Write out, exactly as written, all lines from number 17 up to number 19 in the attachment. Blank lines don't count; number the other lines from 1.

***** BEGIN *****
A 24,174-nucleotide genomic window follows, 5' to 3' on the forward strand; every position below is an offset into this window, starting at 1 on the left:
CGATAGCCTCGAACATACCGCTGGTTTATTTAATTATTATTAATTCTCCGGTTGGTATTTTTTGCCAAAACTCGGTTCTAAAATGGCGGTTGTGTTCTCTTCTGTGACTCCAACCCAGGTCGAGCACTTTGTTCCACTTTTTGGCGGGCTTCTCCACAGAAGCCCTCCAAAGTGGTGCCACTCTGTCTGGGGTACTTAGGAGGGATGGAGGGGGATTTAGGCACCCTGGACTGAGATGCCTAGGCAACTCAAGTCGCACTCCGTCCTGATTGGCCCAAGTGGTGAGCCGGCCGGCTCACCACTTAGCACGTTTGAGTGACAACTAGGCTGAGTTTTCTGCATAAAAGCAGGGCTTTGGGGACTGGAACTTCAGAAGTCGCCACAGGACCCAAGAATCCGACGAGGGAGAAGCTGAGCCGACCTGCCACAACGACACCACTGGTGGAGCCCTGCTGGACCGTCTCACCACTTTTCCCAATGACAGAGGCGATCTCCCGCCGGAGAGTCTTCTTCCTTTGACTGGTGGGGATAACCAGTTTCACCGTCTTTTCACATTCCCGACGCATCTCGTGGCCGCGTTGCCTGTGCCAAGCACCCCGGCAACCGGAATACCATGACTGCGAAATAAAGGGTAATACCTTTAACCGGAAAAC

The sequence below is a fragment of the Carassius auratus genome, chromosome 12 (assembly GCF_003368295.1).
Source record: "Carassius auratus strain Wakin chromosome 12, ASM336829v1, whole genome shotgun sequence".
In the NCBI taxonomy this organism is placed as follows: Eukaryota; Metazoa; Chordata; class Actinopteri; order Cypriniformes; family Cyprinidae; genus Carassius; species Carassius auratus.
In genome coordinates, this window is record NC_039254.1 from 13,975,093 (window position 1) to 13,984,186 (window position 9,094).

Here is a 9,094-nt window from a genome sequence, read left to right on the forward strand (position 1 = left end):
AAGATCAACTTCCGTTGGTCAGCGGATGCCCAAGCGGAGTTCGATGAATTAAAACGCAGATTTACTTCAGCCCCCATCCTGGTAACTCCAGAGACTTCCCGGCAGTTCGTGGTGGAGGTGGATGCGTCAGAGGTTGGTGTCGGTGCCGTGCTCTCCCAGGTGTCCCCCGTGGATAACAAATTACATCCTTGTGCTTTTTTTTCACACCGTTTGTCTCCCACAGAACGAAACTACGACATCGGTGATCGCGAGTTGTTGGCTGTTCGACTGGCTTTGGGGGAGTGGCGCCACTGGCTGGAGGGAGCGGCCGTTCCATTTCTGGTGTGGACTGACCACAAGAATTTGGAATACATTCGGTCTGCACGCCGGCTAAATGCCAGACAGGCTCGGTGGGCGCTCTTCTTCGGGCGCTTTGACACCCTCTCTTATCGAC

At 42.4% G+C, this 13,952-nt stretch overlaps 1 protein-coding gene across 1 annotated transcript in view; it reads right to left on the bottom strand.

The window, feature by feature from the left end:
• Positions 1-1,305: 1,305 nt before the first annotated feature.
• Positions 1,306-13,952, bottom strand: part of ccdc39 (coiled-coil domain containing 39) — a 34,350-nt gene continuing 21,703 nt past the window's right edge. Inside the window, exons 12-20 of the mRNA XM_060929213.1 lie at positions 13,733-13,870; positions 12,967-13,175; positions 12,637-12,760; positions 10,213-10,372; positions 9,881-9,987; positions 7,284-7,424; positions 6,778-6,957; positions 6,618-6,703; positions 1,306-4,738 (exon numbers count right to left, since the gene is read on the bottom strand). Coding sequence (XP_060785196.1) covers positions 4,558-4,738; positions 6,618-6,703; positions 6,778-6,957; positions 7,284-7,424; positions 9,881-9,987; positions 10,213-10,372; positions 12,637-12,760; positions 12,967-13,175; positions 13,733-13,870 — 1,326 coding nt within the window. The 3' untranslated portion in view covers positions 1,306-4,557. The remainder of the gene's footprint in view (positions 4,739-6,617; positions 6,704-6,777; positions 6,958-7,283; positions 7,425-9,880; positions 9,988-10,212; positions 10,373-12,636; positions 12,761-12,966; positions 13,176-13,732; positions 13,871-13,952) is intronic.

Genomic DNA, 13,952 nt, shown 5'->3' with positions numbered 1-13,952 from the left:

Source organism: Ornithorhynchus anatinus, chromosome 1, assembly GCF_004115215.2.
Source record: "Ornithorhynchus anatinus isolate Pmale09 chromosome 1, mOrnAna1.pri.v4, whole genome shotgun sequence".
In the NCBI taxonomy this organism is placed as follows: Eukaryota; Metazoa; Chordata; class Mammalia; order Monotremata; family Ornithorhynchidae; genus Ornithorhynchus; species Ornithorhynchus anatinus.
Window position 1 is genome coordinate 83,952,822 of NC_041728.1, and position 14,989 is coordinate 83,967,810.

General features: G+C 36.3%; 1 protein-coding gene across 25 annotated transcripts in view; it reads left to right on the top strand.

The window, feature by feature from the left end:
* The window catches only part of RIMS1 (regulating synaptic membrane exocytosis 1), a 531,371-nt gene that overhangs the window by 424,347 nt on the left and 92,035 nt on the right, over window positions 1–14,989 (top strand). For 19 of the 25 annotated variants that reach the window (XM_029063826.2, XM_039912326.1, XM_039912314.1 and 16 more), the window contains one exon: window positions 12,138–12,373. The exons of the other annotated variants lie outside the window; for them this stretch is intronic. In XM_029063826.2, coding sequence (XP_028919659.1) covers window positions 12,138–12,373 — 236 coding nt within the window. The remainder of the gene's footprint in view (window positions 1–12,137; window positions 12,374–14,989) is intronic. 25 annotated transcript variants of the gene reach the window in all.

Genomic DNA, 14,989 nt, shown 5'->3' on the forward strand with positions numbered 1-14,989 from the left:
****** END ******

Window position 1 is genome coordinate 83,952,822 of NC_041728.1, and position 14,989 is coordinate 83,967,810.

General features: G+C 36.3%; 1 protein-coding gene across 25 annotated transcripts in view; it reads left to right on the top strand.

The window, feature by feature from the left end: